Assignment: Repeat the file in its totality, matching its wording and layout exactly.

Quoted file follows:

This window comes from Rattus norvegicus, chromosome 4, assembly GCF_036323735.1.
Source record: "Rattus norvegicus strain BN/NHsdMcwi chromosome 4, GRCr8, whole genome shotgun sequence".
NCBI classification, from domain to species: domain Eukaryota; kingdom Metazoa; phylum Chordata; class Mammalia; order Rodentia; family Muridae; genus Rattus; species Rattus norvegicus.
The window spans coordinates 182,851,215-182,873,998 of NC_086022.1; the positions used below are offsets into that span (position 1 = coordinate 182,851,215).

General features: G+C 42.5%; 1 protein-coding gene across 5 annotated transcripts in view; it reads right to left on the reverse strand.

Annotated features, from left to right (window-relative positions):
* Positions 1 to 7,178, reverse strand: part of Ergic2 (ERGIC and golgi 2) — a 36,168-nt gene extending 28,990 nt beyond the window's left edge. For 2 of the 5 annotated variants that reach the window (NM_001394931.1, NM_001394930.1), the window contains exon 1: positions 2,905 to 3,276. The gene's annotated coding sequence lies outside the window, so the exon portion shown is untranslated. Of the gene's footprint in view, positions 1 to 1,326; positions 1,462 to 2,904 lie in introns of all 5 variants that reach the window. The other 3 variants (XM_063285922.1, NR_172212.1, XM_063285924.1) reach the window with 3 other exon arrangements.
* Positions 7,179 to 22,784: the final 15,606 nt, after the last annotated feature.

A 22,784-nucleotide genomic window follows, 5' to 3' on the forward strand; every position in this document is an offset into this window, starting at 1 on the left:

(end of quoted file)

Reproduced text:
This window comes from Rattus norvegicus, chromosome 4, assembly GCF_036323735.1.
Source record: "Rattus norvegicus strain BN/NHsdMcwi chromosome 4, GRCr8, whole genome shotgun sequence".
NCBI classification, from domain to species: domain Eukaryota; kingdom Metazoa; phylum Chordata; class Mammalia; order Rodentia; family Muridae; genus Rattus; species Rattus norvegicus.
The window spans coordinates 182,851,215-182,873,998 of NC_086022.1; the positions used below are offsets into that span (position 1 = coordinate 182,851,215).

General features: G+C 42.5%; 1 protein-coding gene across 5 annotated transcripts in view; it reads right to left on the reverse strand.

Annotated features, from left to right (window-relative positions):
* Positions 1 to 7,178, reverse strand: part of Ergic2 (ERGIC and golgi 2) — a 36,168-nt gene extending 28,990 nt beyond the window's left edge. For 2 of the 5 annotated variants that reach the window (NM_001394931.1, NM_001394930.1), the window contains exon 1: positions 2,905 to 3,276. The gene's annotated coding sequence lies outside the window, so the exon portion shown is untranslated. Of the gene's footprint in view, positions 1 to 1,326; positions 1,462 to 2,904 lie in introns of all 5 variants that reach the window. The other 3 variants (XM_063285922.1, NR_172212.1, XM_063285924.1) reach the window with 3 other exon arrangements.
* Positions 7,179 to 22,784: the final 15,606 nt, after the last annotated feature.

A 22,784-nucleotide genomic window follows, 5' to 3' on the forward strand; every position in this document is an offset into this window, starting at 1 on the left: